Rock bottom occurred in 1926 when a contest was held to provide the team with a new nickname. Students, faculty and fans competed for a $10 prize, won by a freshman named Margaret Hamlin. Her idea came from a pair of overshoes manufactured by the Goodyear Tire & Rubber Company in Akron. The shoes were called "Zippers" and, consequently, so was the team. Today they are still known as the Zips.
When Gordon Larson left an assistant's job at Ohio State to become the Akron coach, Zip fortunes revived. In nine years Larson has never had a loser, and last season Akron went 9-1. The Zips should go undefeated this fall because Larson has 18 starters returning. Best of the lot are senior Halfback Jack Beidleman, who scored 98 points a year ago, and Split End Dan Ruff, who averaged 23 yards a catch.
Despite Larson's success, students at Akron are apathetic toward their football teams. They commute (11,000 by day and another 7,000 by night) to the school's campus in downtown Akron. The Zips' home field, the Rubber Bowl, is located five miles away on the city's outskirts. Even if all Akron's round-the-clock students were willing to make the trip, their attendance would barely dent the 35,000-seat bowl. The Rubber Bowl, however, is usually filled for the season opener, the annual Acme-Zip game, for which thousands of tickets are sold in the city's Acme supermarkets. Zip seats purchased by Akron's housewives right there alongside the TV dinners and detergents! What would Heisman think?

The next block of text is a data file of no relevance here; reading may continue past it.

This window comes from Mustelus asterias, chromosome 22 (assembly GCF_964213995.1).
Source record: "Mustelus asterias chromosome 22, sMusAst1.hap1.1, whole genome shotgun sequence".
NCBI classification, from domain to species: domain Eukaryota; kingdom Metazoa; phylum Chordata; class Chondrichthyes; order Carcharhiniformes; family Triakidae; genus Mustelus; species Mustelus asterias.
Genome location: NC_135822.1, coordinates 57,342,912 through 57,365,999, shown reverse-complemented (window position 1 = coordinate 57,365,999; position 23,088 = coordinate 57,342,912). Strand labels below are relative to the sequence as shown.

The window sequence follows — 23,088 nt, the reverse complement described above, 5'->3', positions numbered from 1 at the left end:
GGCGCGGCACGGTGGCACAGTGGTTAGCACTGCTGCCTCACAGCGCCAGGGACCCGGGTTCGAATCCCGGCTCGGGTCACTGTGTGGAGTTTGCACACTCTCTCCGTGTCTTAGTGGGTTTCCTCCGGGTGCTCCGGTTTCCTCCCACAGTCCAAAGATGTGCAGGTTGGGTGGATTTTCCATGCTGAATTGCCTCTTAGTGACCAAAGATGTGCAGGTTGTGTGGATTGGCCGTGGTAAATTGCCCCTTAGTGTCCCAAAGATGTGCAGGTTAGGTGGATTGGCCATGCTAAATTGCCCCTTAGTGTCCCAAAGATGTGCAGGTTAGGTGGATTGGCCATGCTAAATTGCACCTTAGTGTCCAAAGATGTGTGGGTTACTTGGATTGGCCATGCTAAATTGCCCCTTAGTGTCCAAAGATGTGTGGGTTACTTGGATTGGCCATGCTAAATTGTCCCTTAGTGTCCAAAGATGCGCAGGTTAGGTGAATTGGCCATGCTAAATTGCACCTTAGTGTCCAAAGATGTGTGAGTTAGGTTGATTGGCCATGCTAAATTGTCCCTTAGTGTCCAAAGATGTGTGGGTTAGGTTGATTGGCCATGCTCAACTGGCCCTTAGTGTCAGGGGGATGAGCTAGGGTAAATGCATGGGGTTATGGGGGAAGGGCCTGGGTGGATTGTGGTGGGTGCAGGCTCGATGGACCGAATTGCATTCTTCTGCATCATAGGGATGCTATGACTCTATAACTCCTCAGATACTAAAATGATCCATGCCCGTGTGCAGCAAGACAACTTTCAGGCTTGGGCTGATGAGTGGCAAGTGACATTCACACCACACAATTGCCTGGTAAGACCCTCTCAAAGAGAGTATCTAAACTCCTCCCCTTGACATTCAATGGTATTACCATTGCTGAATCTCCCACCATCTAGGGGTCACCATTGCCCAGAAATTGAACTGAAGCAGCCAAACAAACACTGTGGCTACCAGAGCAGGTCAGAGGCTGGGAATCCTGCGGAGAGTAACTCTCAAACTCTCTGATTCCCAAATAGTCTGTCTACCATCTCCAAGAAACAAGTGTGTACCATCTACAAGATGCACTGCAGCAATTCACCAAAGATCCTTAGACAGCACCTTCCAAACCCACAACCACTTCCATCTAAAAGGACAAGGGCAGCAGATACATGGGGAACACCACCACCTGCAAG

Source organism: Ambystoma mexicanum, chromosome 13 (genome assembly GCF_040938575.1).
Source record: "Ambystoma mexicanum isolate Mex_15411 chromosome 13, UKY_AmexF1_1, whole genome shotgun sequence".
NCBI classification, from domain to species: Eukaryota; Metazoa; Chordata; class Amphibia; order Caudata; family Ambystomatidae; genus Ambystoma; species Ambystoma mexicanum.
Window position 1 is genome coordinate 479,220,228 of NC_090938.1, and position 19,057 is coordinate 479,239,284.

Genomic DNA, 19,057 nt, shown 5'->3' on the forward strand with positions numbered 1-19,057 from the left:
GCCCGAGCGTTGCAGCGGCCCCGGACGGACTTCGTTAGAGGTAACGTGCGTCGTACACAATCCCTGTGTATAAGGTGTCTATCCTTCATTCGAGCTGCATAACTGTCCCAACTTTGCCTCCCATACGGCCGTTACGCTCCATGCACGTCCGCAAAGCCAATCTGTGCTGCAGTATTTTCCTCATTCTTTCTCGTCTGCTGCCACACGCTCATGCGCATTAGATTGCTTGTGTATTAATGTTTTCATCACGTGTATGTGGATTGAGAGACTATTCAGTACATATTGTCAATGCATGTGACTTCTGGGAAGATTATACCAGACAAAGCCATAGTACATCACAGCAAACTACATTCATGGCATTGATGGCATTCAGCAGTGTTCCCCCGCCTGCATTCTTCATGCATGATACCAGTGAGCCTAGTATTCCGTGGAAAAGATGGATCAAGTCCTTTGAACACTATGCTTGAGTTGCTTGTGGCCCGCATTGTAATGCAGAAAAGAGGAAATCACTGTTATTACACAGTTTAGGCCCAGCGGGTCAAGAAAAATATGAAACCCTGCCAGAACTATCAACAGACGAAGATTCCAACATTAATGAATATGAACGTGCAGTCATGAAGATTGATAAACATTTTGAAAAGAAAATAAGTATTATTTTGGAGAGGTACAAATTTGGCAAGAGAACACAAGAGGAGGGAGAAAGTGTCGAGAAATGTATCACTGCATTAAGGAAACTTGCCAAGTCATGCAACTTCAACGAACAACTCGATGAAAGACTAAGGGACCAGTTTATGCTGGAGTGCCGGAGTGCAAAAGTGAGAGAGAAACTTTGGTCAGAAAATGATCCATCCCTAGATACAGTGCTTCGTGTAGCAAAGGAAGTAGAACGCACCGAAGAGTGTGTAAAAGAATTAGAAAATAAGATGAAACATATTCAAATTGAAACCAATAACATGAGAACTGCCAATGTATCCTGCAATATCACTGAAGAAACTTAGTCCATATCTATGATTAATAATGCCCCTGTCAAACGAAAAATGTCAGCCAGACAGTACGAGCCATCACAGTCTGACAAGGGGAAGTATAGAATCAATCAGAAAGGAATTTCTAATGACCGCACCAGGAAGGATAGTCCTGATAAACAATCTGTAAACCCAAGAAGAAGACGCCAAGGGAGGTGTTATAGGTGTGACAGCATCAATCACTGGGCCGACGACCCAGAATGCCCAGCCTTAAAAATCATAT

The college is as old-fashioned as the donor of its gym who, legend has it, stipulated that if a dance was ever held on campus the building would be burned to the ground. Just last year when a professor was discharged for using a four-letter word during a lecture the administration faced the first full-scale demonstration in the college's 148-year history. Students protested by cutting chapel. Then there was the censoring of the student newspaper for favorably commenting on Hugh Hefner's Playboy Philosophy. All in all, last year was uncommonly eventful for sleepy William Jewell College, a tiny school (900 students) consisting of seven red-brick. Colonial buildings built by the Baptists in the northwest corner of Liberty, Mo.
Of course, there was the usual stabilizing factor. The Jewell football team won its 11th consecutive Missouri College Athletic Union championship. The Cardinals have become a dynasty partially because they operate from a dusty single-wing-type formation with a few modern gadgets thrown in—a split end, wingback and a flanker. It is an unorthodox formation, so foreign to the opposition, in fact, that a rival coach once requested rescheduling the Jewell game to the final day of the season.
Like St. John's, Jewell has a no-cut policy. "Our philosophy is that football has educational implications just like our other extracurricular activities," says Coach Jim Nelson. "We try to give everyone who wants to a chance to sing in the choir, appear in school plays and play football. We tell our new players, no matter how unpromising, that if they will stick it out and be patient with us eventually they'll get to play in a game."
Jewell has its 12th conference title assured, thanks to the presence of four excellent athletes: Wide Receiver Alvin Lowery, Wingback Tracy Woods, Fullback Bill Cantrell and Quarterback Danny Brown. "Brown is like another coach," says Nelson. "He has initiated several of the wide-pass patterns we have installed in our offense."
Nelson can use the help. In his 20 years at William Jewell he has been a one-man athletic department: director, sports publicist and coach of the tennis, basketball and track teams. Recently he resigned as dean of men. He is an example of the small-college football ideal, the coach as Renaissance man.